That is not to say that there aren’t points of cross-pollination though. Even as a liberal Feminist believing in gender equality, I hold some beliefs that may seem extreme or odd to some, but are purely personal choices based on my political preference. For instance, I don’t believe in marriage. Does this mean I go around telling every man and woman that he or she shouldn’t get married? No. That belief to me is a personal choice and I am grateful that I live in a society in which men and women can now choose whether or not to uphold this tradition. However, issues relating to marriage such as child-brides and legalised rape within marriage in certain cultures are not personal beliefs of mine – they are global injustices that I think are important to stop.

That is the difference between a personal belief and a global injustice. I think that the point in which a healthy debate turns into a nasty argument is often when we confuse the two.

Most of these extremely radical beliefs seem to be in the minority though, and whilst I would speak against any Feminist who promoted something I didn’t agree with, I would not tell him or her that they couldn’t believe in those ideals, just as I wouldn’t tell anti-Feminists they couldn’t be anti-Feminists. I would – and did – however, present my side of the argument for their consideration. If you believe in a cause strongly enough you will always defend and promote it. Whether you manage to convince the opposing side of your point, well, that depends on the strength of your argument.

Whether you are a radical or a liberal, all Feminists (Female Supremacists aside…) are united and bound by the goal of reaching total equal political, social, and cultural status with men. We may take different roads, but the destination will always remain the same.

The question I ask now is: With so many different beliefs, theories, and splinter-movements to pick and choose from within the rich history of Feminism – and indeed other movements for similarly oppressed groups – what does something like Equalism really offer you as an alternative?

Reading the comments and statements of its supporters and champions, the central ideal of Equalism for many appears to reject movements that cater to a specific oppressed or disadvantaged group – e.g. Feminist groups for women, Men’s Rights groups for men, Civil and Racial Rights groups for people of colour, Disabled Rights groups for disabled people, or LGBT groups for lesbian, gay, bisexual and transgendered people – in favour of lumping them all together in one easily digestible package of equality.

This is all well and good in theory, and I certainly support Equalist ideology, but the fundamental problem I keep getting stuck on is this: If you’re focussing on everyone, who are you making them equal to?

The point of these individual pressure groups is that they recognise that they belong – not through choice – to a marginalised and disadvantaged faction in society, and so seek to advance themselves to match – not surpass – their comparative dominant and over-privileged faction. Their goal is to level the playing field by bringing the oppressed side up, not the oppressive side down. Very often, the toughest battles to fight are on a culturally systemic one – where this oppression is so inherently indoctrinated into an oppressive group, that they may not even be aware that they are enacting it, or when they are made aware of it, they find it hard to accept and reject it completely.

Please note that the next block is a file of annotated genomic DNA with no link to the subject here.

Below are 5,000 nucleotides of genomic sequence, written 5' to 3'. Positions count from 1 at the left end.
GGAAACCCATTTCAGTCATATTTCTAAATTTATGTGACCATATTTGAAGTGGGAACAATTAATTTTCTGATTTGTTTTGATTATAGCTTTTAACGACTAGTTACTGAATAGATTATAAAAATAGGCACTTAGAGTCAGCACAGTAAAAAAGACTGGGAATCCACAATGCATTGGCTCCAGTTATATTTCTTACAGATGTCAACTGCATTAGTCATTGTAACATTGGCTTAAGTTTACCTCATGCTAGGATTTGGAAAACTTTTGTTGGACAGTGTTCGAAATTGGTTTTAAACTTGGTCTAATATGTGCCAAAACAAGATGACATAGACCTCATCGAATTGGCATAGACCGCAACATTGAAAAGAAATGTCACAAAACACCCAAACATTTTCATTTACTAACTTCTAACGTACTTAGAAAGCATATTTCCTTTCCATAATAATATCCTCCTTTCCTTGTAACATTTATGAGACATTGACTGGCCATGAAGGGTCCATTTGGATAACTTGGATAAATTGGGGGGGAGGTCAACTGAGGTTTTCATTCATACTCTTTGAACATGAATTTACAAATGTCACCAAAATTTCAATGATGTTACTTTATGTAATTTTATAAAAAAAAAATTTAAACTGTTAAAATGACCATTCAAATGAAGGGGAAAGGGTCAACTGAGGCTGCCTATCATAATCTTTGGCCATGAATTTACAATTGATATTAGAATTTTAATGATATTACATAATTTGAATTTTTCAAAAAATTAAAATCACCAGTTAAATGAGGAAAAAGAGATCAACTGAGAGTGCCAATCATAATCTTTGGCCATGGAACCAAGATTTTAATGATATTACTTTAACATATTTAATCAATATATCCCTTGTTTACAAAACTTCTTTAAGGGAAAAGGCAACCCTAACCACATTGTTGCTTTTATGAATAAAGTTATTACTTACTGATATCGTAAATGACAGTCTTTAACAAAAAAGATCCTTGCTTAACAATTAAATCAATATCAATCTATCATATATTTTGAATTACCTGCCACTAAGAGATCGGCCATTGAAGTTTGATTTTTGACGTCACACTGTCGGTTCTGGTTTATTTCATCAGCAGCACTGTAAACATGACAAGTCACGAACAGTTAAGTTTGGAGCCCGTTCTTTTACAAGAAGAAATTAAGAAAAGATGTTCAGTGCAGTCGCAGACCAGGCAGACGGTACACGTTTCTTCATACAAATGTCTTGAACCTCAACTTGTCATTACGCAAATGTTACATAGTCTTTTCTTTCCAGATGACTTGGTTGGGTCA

Identifying the most privileged/least oppressed group can be tricky, as it is usually bound up in varying socio-economic and cultural systems from country to country. Certainly in most of the Western world – the perspective I write from – this group appears to be white, able-bodied, heterosexual, and middle to upper class men. This does not mean that this group suffers no oppression whatsoever, but that they suffer the least amount compared to the others.

The most privileged and least oppressed group in a society therefore provides the ‘pinnacle’ or set standard that any disadvantaged group strives to reach.

This gets more complicated when you begin to crossbreed the perceived disadvantages with one another. For example, a black woman may experience more oppression than a white woman. A gay man may experience more oppression than a heterosexual man. A disabled, transgendered Asian woman may experience more oppression than a disabled, bisexual white man. You can see how complicated this can get, and how the levels of oppression can multiply and multiply based on numerous social and political stigmas.

Each of these groups has completely different obstacles to overcome, completely different experiences of life, and completely different needs to be fulfilled to feel like they are truly accepted within a particular society. Or maybe they don’t even want to be part of a society at all. Maybe they want to be part of their own.